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Public brand litter a turn off

More than a third of people would be less likely to buy from a business whose branded litter they see on the street, new research has found.

Three quarters of those questioned looked upon a business negatively when seeing litter with their brand on it, according to the survey by

McDonald’s is the brand participants most associate with branded litter followed by Coca Cola.

The survey also found that respondents blame companies more than government for the problem of littering with 82% thinking companies should be doing more to lighten the load of litter, compared to 72% who think the government should be doing more.

McDonald’s this year marked the seventh anniversary of its partnership with Keep Britain Tidy during which time McDonald’s restaurants across the UK have organised 2,300 litter picking and community events, with nearly 70,000 volunteers participating.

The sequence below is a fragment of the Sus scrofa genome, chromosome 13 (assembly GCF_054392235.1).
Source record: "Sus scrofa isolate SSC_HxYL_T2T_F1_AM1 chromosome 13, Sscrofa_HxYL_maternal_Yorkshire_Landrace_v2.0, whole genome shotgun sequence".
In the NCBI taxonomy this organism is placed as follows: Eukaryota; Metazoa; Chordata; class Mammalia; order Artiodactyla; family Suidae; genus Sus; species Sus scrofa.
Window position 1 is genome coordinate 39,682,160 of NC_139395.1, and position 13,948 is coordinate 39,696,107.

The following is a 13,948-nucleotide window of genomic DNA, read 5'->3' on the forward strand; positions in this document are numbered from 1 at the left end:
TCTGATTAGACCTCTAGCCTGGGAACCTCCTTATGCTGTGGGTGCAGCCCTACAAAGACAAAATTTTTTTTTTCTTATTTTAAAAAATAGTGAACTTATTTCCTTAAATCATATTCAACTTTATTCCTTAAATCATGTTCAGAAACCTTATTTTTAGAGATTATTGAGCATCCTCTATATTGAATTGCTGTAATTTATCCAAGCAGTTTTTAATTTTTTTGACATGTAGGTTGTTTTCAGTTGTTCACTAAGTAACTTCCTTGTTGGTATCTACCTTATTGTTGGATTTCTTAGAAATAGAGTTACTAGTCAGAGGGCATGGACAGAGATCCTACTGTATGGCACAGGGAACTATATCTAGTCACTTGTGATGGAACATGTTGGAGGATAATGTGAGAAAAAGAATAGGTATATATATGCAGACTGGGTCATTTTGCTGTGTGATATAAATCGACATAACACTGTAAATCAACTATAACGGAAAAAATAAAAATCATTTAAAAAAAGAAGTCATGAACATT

Coca-Cola, meanwhile, recently partnered with Keep Britain Tidy to help support a network of #litterheroes to get outdoors and active cleaning up the country as part of next year’s 2018 Great British Spring Clean.

The government this week announced new steps to tackle littering. Maximum litter fines are to almost double to £150 from April next year, while new fines will be introduced for owners of vehicles from which litter is thrown.

DEFRA says the cost to the taxpayer of cleaning up litter is almost £800m a year.